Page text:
Shedding Light on NTDs: Leprosy


When a 4,000-year-old skeleton located in Rajasthan, India was unearthed in 2009, archeologists were not expecting to find Mycobacterium leprae present (1). This finding provided the earliest known evidence of the bacteria that causes leprosy, also known as Hansen’s disease, in humans. The finding has helped researchers hypothesize how the disease spread between Africa and Asia as early as 2000 BC. Despite having a long history of spread across the globe, leprosy remains one of the least understood infectious diseases, even though it infects approximately 250,000 individuals a year globally (2).


Many individuals may believe they are familiar with leprosy due to its many references in the Old and New Testaments of the Bible. However, the leprosy we experience today is not the same disease as described in the ancient text (3). The conditions described in the Bible could include a wide range of conditions such as fungal infections, impetigo, vitiligo, phagedenic ulcer or scabies, but theologians and researchers state that there is no significant evidence that Biblical leprosy and Hansen’s disease are one in the same (3, 4). As time has progressed, translations of the Bible called the “cursed” and “condemned” disease leprosy, which fueled stigma associated with the disease, ostracizing those suffering to this day (4). Believing that those with leprosy are “marked by God”, it was not uncommon for communities to exile and isolate people infected with leprosy into colonies of their own, where they remained separated from society until their deaths. Because of the stigma attached to the disease, people feared it was highly contagious and deadly, however, this assumption was incorrect (2). In reality, leprosy has an extremely low risk of transmission, and the forced isolation of those with leprosy into their own communities had only tortured them emotionally instead of working to find an effective treatment until the early twentieth century (2).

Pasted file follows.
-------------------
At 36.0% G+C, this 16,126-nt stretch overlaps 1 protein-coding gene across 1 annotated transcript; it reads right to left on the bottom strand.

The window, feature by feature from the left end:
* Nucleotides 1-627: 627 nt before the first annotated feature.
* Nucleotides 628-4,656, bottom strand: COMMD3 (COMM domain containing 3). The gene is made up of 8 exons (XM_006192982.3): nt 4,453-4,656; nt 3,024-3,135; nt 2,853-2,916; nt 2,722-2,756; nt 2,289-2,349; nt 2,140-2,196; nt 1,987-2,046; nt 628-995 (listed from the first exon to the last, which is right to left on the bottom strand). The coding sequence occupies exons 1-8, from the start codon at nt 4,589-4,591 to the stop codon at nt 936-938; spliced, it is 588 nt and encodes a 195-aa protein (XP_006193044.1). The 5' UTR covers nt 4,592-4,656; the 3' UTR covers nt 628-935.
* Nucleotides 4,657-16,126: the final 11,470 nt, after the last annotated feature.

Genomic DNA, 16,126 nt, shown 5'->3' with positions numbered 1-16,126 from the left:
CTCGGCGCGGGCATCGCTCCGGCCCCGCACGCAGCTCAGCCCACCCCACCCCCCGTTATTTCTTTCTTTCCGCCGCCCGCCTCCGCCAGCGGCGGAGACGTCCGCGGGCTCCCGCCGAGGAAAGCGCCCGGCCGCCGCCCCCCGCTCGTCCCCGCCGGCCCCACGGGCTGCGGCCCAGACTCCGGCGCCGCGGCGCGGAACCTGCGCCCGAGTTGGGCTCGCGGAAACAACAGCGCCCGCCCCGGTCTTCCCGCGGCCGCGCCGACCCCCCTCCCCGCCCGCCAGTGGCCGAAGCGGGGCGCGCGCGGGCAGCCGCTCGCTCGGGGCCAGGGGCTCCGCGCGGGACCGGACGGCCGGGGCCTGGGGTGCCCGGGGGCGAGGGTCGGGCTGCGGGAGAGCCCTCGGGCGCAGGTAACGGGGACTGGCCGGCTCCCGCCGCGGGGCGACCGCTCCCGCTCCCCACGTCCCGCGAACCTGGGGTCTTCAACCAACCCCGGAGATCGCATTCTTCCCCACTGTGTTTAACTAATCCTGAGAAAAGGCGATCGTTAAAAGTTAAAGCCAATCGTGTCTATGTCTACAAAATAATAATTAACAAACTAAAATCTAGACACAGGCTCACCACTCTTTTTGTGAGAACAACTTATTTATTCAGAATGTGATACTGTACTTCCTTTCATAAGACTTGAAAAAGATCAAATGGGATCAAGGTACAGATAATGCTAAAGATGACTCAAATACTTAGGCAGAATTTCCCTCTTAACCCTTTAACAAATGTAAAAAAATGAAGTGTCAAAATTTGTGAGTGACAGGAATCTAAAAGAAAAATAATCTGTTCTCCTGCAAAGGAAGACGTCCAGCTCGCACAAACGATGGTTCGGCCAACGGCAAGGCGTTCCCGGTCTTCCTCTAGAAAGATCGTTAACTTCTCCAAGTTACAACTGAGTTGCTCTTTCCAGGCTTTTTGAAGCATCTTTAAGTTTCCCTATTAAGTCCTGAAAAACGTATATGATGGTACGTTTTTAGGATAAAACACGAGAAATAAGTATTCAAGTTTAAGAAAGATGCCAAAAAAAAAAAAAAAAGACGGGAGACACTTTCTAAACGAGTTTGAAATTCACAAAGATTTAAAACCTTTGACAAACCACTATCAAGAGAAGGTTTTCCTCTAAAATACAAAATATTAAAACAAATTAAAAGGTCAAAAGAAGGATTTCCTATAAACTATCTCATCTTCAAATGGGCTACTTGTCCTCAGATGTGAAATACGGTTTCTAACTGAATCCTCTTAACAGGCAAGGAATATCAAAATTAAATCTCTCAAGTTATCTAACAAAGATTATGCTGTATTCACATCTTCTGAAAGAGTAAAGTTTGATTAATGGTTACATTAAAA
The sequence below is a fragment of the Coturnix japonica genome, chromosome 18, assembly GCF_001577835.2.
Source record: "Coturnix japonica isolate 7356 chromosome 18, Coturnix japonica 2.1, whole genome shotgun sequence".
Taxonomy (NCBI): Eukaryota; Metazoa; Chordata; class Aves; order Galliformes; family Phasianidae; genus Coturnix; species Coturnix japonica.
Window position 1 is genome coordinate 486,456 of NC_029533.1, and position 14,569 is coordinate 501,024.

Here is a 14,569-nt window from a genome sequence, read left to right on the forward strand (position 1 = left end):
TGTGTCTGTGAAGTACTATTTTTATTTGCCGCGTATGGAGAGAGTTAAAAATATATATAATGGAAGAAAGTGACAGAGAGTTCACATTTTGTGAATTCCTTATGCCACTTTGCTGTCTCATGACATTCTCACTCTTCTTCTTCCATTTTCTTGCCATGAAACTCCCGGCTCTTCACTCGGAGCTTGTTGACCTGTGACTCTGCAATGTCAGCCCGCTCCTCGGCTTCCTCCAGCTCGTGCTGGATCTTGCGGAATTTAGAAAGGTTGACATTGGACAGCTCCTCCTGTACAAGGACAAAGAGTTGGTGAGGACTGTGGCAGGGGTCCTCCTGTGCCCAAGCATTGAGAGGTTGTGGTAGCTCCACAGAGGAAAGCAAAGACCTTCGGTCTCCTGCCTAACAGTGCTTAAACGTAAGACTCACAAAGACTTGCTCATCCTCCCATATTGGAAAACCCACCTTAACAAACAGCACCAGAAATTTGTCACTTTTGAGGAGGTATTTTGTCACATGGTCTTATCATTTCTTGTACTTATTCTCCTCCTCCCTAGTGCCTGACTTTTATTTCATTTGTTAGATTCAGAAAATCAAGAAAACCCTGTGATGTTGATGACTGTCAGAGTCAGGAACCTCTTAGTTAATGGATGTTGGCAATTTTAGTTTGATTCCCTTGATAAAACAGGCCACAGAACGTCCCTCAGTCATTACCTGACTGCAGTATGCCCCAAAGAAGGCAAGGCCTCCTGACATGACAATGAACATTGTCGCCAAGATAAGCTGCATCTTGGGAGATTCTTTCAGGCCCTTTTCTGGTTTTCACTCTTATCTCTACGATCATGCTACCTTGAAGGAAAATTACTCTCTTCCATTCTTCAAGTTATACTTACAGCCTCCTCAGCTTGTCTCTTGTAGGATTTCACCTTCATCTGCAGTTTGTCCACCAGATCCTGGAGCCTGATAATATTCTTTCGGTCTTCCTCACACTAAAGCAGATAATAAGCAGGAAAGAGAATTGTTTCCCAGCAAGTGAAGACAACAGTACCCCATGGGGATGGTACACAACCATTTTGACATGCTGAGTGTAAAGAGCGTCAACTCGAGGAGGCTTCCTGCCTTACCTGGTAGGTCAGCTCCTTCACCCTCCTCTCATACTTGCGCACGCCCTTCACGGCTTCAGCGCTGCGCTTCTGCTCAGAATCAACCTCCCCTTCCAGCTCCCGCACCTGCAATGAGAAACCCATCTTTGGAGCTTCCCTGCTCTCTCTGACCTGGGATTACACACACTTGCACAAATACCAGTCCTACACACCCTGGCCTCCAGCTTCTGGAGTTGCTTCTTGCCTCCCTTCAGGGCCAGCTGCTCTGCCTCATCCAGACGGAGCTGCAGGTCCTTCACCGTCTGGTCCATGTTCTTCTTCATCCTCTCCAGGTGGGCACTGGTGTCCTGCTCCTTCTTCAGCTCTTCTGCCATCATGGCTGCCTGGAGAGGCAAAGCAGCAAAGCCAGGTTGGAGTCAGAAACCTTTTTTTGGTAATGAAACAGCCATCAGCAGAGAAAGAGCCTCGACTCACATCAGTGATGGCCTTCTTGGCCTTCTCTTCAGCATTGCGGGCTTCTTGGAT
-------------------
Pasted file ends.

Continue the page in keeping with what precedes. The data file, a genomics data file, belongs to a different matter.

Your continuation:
If contracted, the bacterium M. leprae can take years to develop into clinical disease, but when active disease becomes present, it causes damage to skin, nerves and mucous membranes (5). On the skin, leprosy can result in discolored patches that could be numb and appear to have faded pigmentation, or cause growths, ulcers or thickening of the skin (5). If spread to the nerves, it can cause numbness, muscle weakness or enlarged nerves (5). If facial nerves are affected, eye problems may occur that could potentially lead to blindness (5). In the mucous membranes, nosebleeds are the most common symptom (5). When left untreated, advanced leprosy can cause chronic, non-healing ulcers, blindness and paralysis. However, it is important to note that leprosy is not commonly associated as a direct source of mortality, rather, indirect effects of the disease, like infections, are typically the cause of death in those infected (6). When diagnosed, leprosy is completely treatable and curable using multidrug therapy including rifampicin, clofazimine and dapsone that has been used since 1981 (7). The World Health Organization (WHO) works closely with manufacturers of the treatment to the drugs for leprosy are readily available at no charge to all endemic countries, to make sure everyone who has the disease can be treated (7).